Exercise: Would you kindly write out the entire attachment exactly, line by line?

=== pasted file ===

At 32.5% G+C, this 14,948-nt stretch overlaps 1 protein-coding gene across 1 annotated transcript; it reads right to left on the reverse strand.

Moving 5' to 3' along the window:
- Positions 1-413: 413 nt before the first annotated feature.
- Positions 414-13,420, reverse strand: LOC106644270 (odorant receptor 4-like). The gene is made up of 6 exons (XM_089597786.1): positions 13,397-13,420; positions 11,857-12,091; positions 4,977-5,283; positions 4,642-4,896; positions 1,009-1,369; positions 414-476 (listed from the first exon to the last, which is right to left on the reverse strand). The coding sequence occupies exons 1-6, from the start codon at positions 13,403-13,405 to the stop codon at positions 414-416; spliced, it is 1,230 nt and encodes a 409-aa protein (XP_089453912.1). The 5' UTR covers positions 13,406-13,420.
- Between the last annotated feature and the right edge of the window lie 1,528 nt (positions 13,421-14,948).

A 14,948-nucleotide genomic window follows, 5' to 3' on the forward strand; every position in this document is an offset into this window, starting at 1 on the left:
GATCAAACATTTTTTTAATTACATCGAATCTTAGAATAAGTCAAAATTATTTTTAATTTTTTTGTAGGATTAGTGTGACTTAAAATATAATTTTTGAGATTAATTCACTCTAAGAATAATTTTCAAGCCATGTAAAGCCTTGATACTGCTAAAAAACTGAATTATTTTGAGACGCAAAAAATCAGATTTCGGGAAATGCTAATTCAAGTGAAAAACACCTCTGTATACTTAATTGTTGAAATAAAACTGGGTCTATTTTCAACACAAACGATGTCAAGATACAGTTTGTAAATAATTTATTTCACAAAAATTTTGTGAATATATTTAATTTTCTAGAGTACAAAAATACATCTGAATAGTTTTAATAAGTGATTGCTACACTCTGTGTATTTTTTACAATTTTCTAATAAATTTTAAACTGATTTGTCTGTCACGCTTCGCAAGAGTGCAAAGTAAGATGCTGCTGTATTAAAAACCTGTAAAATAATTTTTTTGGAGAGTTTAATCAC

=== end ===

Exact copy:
At 32.5% G+C, this 14,948-nt stretch overlaps 1 protein-coding gene across 1 annotated transcript; it reads right to left on the reverse strand.

Moving 5' to 3' along the window:
- Positions 1-413: 413 nt before the first annotated feature.
- Positions 414-13,420, reverse strand: LOC106644270 (odorant receptor 4-like). The gene is made up of 6 exons (XM_089597786.1): positions 13,397-13,420; positions 11,857-12,091; positions 4,977-5,283; positions 4,642-4,896; positions 1,009-1,369; positions 414-476 (listed from the first exon to the last, which is right to left on the reverse strand). The coding sequence occupies exons 1-6, from the start codon at positions 13,403-13,405 to the stop codon at positions 414-416; spliced, it is 1,230 nt and encodes a 409-aa protein (XP_089453912.1). The 5' UTR covers positions 13,406-13,420.
- Between the last annotated feature and the right edge of the window lie 1,528 nt (positions 13,421-14,948).

A 14,948-nucleotide genomic window follows, 5' to 3' on the forward strand; every position in this document is an offset into this window, starting at 1 on the left:
GATCAAACATTTTTTTAATTACATCGAATCTTAGAATAAGTCAAAATTATTTTTAATTTTTTTGTAGGATTAGTGTGACTTAAAATATAATTTTTGAGATTAATTCACTCTAAGAATAATTTTCAAGCCATGTAAAGCCTTGATACTGCTAAAAAACTGAATTATTTTGAGACGCAAAAAATCAGATTTCGGGAAATGCTAATTCAAGTGAAAAACACCTCTGTATACTTAATTGTTGAAATAAAACTGGGTCTATTTTCAACACAAACGATGTCAAGATACAGTTTGTAAATAATTTATTTCACAAAAATTTTGTGAATATATTTAATTTTCTAGAGTACAAAAATACATCTGAATAGTTTTAATAAGTGATTGCTACACTCTGTGTATTTTTTACAATTTTCTAATAAATTTTAAACTGATTTGTCTGTCACGCTTCGCAAGAGTGCAAAGTAAGATGCTGCTGTATTAAAAACCTGTAAAATAATTTTTTTGGAGAGTTTAATCAC